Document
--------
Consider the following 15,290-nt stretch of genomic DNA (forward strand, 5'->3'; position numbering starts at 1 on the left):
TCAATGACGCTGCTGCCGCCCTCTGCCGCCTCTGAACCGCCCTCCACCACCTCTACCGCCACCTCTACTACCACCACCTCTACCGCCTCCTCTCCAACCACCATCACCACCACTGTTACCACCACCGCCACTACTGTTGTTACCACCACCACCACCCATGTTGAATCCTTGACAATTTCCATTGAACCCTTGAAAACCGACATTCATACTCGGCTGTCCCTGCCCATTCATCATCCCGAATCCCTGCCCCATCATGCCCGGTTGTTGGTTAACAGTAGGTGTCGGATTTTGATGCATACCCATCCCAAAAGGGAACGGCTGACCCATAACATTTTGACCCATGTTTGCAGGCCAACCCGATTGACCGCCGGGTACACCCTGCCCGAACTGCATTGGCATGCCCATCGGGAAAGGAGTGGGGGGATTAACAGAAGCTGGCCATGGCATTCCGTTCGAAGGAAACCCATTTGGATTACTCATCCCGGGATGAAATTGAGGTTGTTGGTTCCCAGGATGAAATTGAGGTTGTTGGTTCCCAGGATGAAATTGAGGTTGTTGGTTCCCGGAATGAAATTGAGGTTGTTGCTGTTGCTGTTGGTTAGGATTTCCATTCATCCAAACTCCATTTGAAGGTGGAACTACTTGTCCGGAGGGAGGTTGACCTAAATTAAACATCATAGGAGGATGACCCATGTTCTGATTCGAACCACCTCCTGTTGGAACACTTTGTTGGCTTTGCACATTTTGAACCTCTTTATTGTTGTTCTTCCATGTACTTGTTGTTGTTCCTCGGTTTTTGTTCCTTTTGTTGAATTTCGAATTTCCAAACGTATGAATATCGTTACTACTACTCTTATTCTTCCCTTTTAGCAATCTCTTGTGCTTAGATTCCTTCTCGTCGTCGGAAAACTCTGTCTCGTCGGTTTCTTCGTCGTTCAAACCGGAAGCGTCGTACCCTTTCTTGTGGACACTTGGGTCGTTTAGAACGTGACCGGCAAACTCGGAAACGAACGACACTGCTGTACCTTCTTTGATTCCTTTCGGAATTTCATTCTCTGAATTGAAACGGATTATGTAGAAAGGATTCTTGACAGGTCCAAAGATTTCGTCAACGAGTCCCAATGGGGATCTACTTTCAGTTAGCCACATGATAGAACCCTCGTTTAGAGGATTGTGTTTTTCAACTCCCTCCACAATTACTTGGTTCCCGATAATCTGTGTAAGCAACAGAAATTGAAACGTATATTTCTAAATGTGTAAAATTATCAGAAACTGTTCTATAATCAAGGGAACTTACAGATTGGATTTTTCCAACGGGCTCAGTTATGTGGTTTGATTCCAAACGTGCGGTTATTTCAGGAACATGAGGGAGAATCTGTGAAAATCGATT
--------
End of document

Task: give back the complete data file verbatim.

Consider the following 15,290-nt stretch of genomic DNA (forward strand, 5'->3'; position numbering starts at 1 on the left):
TCAATGACGCTGCTGCCGCCCTCTGCCGCCTCTGAACCGCCCTCCACCACCTCTACCGCCACCTCTACTACCACCACCTCTACCGCCTCCTCTCCAACCACCATCACCACCACTGTTACCACCACCGCCACTACTGTTGTTACCACCACCACCACCCATGTTGAATCCTTGACAATTTCCATTGAACCCTTGAAAACCGACATTCATACTCGGCTGTCCCTGCCCATTCATCATCCCGAATCCCTGCCCCATCATGCCCGGTTGTTGGTTAACAGTAGGTGTCGGATTTTGATGCATACCCATCCCAAAAGGGAACGGCTGACCCATAACATTTTGACCCATGTTTGCAGGCCAACCCGATTGACCGCCGGGTACACCCTGCCCGAACTGCATTGGCATGCCCATCGGGAAAGGAGTGGGGGGATTAACAGAAGCTGGCCATGGCATTCCGTTCGAAGGAAACCCATTTGGATTACTCATCCCGGGATGAAATTGAGGTTGTTGGTTCCCAGGATGAAATTGAGGTTGTTGGTTCCCAGGATGAAATTGAGGTTGTTGGTTCCCGGAATGAAATTGAGGTTGTTGCTGTTGCTGTTGGTTAGGATTTCCATTCATCCAAACTCCATTTGAAGGTGGAACTACTTGTCCGGAGGGAGGTTGACCTAAATTAAACATCATAGGAGGATGACCCATGTTCTGATTCGAACCACCTCCTGTTGGAACACTTTGTTGGCTTTGCACATTTTGAACCTCTTTATTGTTGTTCTTCCATGTACTTGTTGTTGTTCCTCGGTTTTTGTTCCTTTTGTTGAATTTCGAATTTCCAAACGTATGAATATCGTTACTACTACTCTTATTCTTCCCTTTTAGCAATCTCTTGTGCTTAGATTCCTTCTCGTCGTCGGAAAACTCTGTCTCGTCGGTTTCTTCGTCGTTCAAACCGGAAGCGTCGTACCCTTTCTTGTGGACACTTGGGTCGTTTAGAACGTGACCGGCAAACTCGGAAACGAACGACACTGCTGTACCTTCTTTGATTCCTTTCGGAATTTCATTCTCTGAATTGAAACGGATTATGTAGAAAGGATTCTTGACAGGTCCAAAGATTTCGTCAACGAGTCCCAATGGGGATCTACTTTCAGTTAGCCACATGATAGAACCCTCGTTTAGAGGATTGTGTTTTTCAACTCCCTCCACAATTACTTGGTTCCCGATAATCTGTGTAAGCAACAGAAATTGAAACGTATATTTCTAAATGTGTAAAATTATCAGAAACTGTTCTATAATCAAGGGAACTTACAGATTGGATTTTTCCAACGGGCTCAGTTATGTGGTTTGATTCCAAACGTGCGGTTATTTCAGGAACATGAGGGAGAATCTGTGAAAATCGATT